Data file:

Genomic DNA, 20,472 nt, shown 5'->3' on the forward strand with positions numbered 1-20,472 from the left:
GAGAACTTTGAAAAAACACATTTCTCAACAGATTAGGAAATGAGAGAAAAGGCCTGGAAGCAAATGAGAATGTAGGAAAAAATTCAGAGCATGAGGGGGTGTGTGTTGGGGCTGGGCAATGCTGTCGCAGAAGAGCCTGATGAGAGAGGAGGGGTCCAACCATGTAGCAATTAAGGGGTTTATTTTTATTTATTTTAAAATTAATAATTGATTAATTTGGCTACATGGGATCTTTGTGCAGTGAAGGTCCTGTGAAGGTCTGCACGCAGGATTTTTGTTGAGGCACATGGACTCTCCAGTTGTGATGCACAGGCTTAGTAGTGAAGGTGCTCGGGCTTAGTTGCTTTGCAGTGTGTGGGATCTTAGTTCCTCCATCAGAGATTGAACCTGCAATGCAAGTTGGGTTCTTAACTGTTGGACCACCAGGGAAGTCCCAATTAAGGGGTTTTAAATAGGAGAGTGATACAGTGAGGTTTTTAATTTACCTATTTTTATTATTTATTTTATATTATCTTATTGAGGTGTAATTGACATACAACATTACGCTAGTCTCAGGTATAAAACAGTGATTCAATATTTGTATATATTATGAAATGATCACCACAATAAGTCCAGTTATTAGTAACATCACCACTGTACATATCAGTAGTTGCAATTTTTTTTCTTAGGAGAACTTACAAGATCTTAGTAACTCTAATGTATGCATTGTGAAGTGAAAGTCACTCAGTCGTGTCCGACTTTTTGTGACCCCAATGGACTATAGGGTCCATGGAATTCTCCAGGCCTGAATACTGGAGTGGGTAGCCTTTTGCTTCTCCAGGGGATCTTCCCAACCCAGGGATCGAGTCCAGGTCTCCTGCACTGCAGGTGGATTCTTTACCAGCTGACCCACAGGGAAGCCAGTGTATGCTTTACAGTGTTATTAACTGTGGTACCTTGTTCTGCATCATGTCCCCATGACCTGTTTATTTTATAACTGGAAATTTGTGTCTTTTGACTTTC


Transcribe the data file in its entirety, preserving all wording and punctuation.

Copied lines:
Genomic DNA, 20,472 nt, shown 5'->3' on the forward strand with positions numbered 1-20,472 from the left:
GAGAACTTTGAAAAAACACATTTCTCAACAGATTAGGAAATGAGAGAAAAGGCCTGGAAGCAAATGAGAATGTAGGAAAAAATTCAGAGCATGAGGGGGTGTGTGTTGGGGCTGGGCAATGCTGTCGCAGAAGAGCCTGATGAGAGAGGAGGGGTCCAACCATGTAGCAATTAAGGGGTTTATTTTTATTTATTTTAAAATTAATAATTGATTAATTTGGCTACATGGGATCTTTGTGCAGTGAAGGTCCTGTGAAGGTCTGCACGCAGGATTTTTGTTGAGGCACATGGACTCTCCAGTTGTGATGCACAGGCTTAGTAGTGAAGGTGCTCGGGCTTAGTTGCTTTGCAGTGTGTGGGATCTTAGTTCCTCCATCAGAGATTGAACCTGCAATGCAAGTTGGGTTCTTAACTGTTGGACCACCAGGGAAGTCCCAATTAAGGGGTTTTAAATAGGAGAGTGATACAGTGAGGTTTTTAATTTACCTATTTTTATTATTTATTTTATATTATCTTATTGAGGTGTAATTGACATACAACATTACGCTAGTCTCAGGTATAAAACAGTGATTCAATATTTGTATATATTATGAAATGATCACCACAATAAGTCCAGTTATTAGTAACATCACCACTGTACATATCAGTAGTTGCAATTTTTTTTCTTAGGAGAACTTACAAGATCTTAGTAACTCTAATGTATGCATTGTGAAGTGAAAGTCACTCAGTCGTGTCCGACTTTTTGTGACCCCAATGGACTATAGGGTCCATGGAATTCTCCAGGCCTGAATACTGGAGTGGGTAGCCTTTTGCTTCTCCAGGGGATCTTCCCAACCCAGGGATCGAGTCCAGGTCTCCTGCACTGCAGGTGGATTCTTTACCAGCTGACCCACAGGGAAGCCAGTGTATGCTTTACAGTGTTATTAACTGTGGTACCTTGTTCTGCATCATGTCCCCATGACCTGTTTATTTTATAACTGGAAATTTGTGTCTTTTGACTTTC